If higher inflation is not transient, the Fed will be unable to remain accommodative and markets would likely retrench. We don’t know how this will play out, but we recognize danger to markets from inflation that may be stickier than markets currently expect, and this may not be sufficiently appreciated …
… conditions remain positive for markets, but it’s a fragile positive, and inflation appears to be the thing with the best chance of upsetting it. The world is awash in created money that has bid up stock and home prices. That’s nice, of course, but underlying, intrinsic values have not risen as much and inflation may test that, particularly if it forces the Fed to a tight money mode.
1/3/2022 Market Update
Economic growth is booming. However, inflation remains a looming question, and the Federal Reserve, which had formerly labeled the price surge “transitory,” recently removed that word from its communication, implying more concern about inflation as a longer-lasting problem. “Owner’s equivalent rent” represents nearly a fourth of the Consumer Price Index (CPI) and the … lags built into the convoluted calculation of this part of consumer inflation mean home price jumps which have already occurred are likely to boost inflation readings for several months to come.
Protecting yourself in today’s world is more important than ever. Being proactive in developing security habits can give you a sense of comfort when it comes to your financial data.
In this episode, Emily Diaz, MAcc, CPA, CFP®, provides some reminders about ways to protect your information and shares new resources that are available to help increase the security of your financial information.
Emily shares more about:
Three important practices for protecting and securing your financial data
Tips for protecting your sensitive data when using the internet
Tricks for protecting your hard copy financial data
There is not a simple or succinct definition of value investing. Generally put, it is a style of investing that is in contrast to growth investing and considers valuation measures when determining stock selection.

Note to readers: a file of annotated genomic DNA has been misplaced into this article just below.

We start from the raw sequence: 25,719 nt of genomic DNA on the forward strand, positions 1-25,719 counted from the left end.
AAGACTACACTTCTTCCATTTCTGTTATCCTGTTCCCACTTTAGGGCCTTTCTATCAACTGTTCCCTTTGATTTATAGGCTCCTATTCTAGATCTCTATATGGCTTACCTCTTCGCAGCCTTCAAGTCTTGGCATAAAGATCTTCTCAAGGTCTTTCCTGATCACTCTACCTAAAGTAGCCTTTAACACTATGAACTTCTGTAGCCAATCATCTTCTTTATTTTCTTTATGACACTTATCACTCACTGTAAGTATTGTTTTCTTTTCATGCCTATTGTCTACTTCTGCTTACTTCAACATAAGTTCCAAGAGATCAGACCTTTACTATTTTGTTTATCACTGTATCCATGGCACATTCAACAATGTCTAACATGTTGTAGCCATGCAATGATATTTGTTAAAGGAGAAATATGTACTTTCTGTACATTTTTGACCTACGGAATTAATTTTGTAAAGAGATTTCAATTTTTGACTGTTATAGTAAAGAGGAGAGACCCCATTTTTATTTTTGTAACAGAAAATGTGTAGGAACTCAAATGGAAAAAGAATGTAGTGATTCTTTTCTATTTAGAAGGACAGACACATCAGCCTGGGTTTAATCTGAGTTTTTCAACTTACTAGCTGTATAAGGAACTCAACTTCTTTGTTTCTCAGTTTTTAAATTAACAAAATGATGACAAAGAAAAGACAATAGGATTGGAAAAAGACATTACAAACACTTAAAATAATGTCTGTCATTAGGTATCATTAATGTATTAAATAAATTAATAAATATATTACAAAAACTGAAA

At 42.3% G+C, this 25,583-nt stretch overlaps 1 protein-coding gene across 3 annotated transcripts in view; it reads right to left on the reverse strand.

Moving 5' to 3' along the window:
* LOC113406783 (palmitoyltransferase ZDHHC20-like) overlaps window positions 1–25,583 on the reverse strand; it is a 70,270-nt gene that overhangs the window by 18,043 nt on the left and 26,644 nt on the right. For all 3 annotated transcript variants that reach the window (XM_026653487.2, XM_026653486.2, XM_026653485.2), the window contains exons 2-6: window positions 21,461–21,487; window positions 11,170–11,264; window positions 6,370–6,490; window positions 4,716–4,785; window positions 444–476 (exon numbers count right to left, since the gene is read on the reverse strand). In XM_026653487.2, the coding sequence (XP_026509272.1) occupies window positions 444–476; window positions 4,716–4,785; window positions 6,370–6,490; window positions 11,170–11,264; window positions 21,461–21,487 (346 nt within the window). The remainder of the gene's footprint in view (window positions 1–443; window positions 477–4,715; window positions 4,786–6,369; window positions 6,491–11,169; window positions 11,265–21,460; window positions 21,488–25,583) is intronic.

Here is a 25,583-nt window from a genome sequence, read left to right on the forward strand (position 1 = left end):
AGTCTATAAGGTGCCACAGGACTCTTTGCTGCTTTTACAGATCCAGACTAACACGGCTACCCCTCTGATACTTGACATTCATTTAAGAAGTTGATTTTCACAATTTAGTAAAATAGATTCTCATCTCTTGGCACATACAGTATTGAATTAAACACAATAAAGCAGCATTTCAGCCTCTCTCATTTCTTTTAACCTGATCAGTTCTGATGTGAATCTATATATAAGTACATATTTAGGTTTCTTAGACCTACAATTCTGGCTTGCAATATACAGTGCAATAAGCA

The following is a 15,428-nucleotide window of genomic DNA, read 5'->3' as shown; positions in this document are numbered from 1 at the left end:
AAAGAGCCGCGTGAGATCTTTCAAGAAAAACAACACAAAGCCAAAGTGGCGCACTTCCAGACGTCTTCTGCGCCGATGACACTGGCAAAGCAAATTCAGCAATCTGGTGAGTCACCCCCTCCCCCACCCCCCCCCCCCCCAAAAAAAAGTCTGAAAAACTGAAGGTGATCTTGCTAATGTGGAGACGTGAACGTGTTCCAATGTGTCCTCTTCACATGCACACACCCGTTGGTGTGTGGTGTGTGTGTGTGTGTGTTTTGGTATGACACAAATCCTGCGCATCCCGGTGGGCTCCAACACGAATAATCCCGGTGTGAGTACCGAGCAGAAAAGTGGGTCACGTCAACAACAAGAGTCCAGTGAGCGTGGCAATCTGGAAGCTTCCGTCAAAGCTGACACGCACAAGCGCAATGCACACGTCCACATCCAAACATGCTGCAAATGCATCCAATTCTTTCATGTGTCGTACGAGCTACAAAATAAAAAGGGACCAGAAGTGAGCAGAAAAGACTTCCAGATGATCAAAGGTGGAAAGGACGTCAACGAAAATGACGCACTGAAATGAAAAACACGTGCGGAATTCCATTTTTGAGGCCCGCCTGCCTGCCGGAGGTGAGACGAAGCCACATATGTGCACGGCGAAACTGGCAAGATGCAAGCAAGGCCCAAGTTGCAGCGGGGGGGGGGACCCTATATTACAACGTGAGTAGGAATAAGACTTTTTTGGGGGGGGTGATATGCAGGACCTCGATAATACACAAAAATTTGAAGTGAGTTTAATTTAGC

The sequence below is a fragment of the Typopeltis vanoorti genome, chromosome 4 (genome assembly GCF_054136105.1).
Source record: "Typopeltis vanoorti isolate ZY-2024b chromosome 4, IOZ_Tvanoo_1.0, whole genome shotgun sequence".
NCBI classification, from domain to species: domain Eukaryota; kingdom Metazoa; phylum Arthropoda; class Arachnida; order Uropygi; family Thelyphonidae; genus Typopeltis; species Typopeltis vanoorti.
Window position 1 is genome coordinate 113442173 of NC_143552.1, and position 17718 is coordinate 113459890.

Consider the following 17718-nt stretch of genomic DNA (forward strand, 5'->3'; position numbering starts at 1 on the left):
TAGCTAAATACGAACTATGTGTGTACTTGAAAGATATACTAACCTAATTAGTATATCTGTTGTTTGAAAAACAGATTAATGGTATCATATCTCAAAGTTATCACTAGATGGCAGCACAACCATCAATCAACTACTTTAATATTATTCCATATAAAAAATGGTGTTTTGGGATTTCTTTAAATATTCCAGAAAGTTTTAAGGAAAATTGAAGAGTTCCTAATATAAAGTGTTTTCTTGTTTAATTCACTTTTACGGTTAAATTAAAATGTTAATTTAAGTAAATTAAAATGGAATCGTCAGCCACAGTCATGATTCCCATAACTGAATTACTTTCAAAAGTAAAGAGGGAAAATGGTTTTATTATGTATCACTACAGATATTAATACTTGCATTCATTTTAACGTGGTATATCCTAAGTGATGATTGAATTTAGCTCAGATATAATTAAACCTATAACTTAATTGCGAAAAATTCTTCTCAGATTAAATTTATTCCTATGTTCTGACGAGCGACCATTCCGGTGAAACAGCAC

In this episode of the Foster & Motley podcast, Thom Guidi, CFA, and Mark Motley, CFA, discuss the ins and outs of value investing and why it’s an important piece of Foster & Motley investment approach.
Private investments are different from publicly traded investments like stocks and bonds. They’re limited to a certain type of investor and have a unique set of considerations.
In this episode, Rachel Rasmussen, CFA, CDFA®, discusses the lesser known topic of private investments. She references specific examples of private investments and explains how some investors can target a wider range of opportunities than the public markets.
Rachel shares more about:
A definition of private investments
Types of private investments
Why private investments are a good fit for some portfolios
As you approach retirement, bonds are likely to become a more significant part of your asset allocation. Typically, bonds, traditional or alternative, are a more stable way to generate cash flow to replace the paycheck that is lost moving into retirement.
In this episode, Zach Horn, MBA, CFP, CMFC®, discusses why alternative bonds are a rising trend in the current environment of rapidly rising interest rates. He references specific examples of alternative bonds to help diversify your portfolio.
Balance is a tricky thing. Something that is balanced today may not maintain its balance; take investment portfolios, for example. When Foster & Motley begins working with a client, they balance their portfolio based on several targets, but over time rebalancing is necessary to maintain those targets.
In this episode, Ryan English, CFA, CPA, CFP®, and Nicholas Roth, CFP® explain their hands-on approach to rebalancing, and the importance of rebalancing across a household of accounts rather than individual accounts.
Ryan and Nick also talk about:
Two types of rebalances
The importance of rebalancing accounts
Why you don’t want one asset class to grow too big